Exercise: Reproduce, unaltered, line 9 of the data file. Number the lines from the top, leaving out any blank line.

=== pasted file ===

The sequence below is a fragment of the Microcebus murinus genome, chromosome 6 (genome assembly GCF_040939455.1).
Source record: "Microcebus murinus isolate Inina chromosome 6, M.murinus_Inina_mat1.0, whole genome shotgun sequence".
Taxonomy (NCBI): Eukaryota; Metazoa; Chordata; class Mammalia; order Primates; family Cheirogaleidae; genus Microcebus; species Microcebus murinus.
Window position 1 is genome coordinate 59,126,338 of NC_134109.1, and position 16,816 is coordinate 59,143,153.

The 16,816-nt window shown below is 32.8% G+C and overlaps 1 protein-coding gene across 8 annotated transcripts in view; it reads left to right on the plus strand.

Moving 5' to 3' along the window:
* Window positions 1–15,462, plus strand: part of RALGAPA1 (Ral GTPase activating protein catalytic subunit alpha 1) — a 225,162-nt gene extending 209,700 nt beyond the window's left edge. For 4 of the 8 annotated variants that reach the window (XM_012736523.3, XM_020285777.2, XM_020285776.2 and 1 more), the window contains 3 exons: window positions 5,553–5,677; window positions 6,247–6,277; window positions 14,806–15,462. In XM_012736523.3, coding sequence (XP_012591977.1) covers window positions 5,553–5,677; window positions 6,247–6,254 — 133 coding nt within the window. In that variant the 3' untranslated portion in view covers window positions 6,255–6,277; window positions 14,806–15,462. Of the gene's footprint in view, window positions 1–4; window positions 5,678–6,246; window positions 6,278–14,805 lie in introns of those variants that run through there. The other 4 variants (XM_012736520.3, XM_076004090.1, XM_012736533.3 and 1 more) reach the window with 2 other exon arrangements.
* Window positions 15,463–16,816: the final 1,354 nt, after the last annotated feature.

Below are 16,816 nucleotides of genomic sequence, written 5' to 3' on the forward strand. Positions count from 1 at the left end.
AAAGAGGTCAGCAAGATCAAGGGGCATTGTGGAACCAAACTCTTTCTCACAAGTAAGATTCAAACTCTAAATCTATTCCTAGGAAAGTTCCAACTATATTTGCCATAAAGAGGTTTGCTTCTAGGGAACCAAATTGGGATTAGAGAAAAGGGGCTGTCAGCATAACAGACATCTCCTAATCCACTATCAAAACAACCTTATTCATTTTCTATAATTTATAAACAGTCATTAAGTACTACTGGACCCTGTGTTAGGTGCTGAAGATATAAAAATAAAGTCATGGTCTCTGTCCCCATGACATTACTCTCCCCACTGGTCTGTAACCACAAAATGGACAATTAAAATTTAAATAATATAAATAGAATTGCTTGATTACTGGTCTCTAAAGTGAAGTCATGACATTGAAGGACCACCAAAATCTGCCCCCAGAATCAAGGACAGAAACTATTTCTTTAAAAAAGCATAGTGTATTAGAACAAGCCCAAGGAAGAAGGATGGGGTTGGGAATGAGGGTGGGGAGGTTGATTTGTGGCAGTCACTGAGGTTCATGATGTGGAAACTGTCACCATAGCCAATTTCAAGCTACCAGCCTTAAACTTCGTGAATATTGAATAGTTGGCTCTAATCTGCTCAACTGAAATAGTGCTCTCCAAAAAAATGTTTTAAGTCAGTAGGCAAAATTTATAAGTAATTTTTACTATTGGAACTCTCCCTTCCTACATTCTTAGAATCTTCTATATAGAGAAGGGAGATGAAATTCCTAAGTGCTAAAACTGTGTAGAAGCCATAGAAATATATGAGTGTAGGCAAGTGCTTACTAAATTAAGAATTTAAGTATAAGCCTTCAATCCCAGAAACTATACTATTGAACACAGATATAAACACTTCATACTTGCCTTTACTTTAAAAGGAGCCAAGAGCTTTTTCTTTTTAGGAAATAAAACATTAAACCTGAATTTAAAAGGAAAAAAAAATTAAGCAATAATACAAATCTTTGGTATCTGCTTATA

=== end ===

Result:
Below are 16,816 nucleotides of genomic sequence, written 5' to 3' on the forward strand. Positions count from 1 at the left end.